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This article in AJ

  1. Vol. 92 No. 1, p. 106-114
     
    Received: Aug 7, 1998
    Published: Jan, 2000


    * Corresponding author(s): katom@bukittinggi.wasantara.net.id
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doi:10.2134/agronj2000.921106x

Stover and Potassium Management in an Upland Rice–Soybean Rotation on an Indonesian Ultisol

  1. Thomas S. Dierolf *a and
  2. Russ S. Yostb
  1. a Jasa Katom, Jalan Kehakiman No. 283, Bukittinggi, West Sumatra, Indonesia 26136
    b Dep. Agronomy and Soil Sci., Univ. of Hawaii, Honolulu, HI 96822 USA

Abstract

Fertilizer and stover management greatly determine the extent of K deficiency on weathered, low-K soils in the humid tropics. This study quantified the effects of K fertilization and stover management on soil properties and crop yields on a Typic Kanhapludult in Indonesia. Cowpea [Vigna unguiculata (L.) Walp. subsp. unguiculata]–cowpea–rice (Oryza sativa L.)–soybean [Glycine max (L.) Merr.]–rice–soybean were grown during a 2-yr period. Fertilizer KCl was applied as 70 and 250 kg K ha−1 to the first crop only, and as a total of 250 and 600 kg K ha−1 applied to several crops. The effect of stover removal or return was examined for each K rate. Critical soil K levels were 0.14 cmolc kg−1 for the final rice crop and 0.14 and 0.16 cmolc kg−1 for the two soybean crops. By returning stover, a single application of 70 kg K ha−1 to the first crop was adequate to maintain soil K above the critical level for all six crops. When stover was removed, a total of 250 kg K ha−1 applied during several crops maintained soil K above critical levels. A one-time 250 kg K ha−1 application to the first crop, however, resulted in yield declines by the fifth crop. A maintenance rate of about 45 kg K ha−1 per crop was required when stover was removed. Stover removal also hastened soil Mg depletion, and thus a maintenance rate of about 6 kg Mg ha−1 crop−1 is recommended.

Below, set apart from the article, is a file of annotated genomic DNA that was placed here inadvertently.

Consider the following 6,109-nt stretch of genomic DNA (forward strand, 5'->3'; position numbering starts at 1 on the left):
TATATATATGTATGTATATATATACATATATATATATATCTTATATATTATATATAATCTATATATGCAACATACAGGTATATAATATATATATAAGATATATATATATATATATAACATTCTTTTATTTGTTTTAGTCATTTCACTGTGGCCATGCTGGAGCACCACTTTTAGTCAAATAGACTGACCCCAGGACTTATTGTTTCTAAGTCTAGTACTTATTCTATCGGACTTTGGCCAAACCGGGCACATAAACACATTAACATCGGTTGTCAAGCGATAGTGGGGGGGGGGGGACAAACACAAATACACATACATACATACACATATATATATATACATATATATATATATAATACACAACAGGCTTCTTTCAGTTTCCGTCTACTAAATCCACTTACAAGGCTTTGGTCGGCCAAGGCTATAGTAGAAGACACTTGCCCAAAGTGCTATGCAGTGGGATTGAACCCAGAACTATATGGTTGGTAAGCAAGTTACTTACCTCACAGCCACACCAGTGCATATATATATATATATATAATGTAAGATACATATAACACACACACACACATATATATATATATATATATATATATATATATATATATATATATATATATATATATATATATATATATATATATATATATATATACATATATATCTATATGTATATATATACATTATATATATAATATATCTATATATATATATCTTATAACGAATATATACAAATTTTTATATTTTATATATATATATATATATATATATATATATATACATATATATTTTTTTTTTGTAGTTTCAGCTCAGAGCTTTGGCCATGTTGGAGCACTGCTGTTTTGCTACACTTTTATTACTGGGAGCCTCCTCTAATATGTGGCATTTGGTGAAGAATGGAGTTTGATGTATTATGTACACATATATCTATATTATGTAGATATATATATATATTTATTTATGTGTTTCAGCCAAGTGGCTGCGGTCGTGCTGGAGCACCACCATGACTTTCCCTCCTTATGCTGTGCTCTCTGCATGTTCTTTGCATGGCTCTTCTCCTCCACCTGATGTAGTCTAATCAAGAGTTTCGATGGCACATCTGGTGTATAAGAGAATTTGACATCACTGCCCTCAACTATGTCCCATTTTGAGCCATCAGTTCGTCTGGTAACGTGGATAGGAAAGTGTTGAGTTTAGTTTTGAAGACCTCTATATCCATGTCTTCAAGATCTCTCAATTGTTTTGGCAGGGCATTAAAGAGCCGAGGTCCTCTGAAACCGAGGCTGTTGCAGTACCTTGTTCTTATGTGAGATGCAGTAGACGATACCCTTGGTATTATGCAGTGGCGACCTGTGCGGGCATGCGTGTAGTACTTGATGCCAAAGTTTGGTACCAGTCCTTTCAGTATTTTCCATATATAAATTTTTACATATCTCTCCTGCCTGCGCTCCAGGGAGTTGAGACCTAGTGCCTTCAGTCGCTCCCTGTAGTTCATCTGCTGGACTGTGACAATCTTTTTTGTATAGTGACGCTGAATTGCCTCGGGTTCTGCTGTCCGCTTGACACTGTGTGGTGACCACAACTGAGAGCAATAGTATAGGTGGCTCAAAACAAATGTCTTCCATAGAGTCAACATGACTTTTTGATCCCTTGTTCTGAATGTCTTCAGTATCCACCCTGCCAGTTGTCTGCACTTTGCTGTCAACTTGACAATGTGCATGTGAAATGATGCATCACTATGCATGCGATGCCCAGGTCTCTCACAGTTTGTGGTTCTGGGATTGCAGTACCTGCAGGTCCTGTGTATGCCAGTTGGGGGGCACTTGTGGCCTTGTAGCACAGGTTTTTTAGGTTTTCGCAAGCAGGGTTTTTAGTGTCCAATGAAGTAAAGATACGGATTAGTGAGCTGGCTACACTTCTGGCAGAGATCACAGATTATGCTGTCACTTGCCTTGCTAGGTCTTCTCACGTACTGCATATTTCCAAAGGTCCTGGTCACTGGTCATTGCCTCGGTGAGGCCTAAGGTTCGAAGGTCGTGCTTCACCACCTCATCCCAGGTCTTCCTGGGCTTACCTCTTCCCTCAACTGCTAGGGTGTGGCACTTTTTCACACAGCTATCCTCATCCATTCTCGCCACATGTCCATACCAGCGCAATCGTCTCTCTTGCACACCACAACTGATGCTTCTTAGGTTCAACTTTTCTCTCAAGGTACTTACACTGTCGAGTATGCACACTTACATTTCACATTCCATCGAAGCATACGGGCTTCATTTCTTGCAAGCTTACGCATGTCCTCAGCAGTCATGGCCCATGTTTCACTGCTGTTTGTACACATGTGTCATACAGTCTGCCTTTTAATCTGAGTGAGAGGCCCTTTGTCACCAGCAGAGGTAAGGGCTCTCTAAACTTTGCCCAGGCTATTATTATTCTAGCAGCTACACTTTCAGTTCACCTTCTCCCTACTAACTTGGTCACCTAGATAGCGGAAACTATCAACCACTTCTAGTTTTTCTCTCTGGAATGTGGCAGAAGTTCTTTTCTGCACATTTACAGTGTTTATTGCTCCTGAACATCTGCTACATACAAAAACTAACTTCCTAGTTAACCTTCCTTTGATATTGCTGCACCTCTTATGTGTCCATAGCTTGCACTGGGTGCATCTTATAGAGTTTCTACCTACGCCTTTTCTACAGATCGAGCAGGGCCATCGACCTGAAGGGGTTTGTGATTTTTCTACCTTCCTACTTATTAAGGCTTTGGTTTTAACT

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Copyright © 2000. American Society of AgronomySoil Science Society of America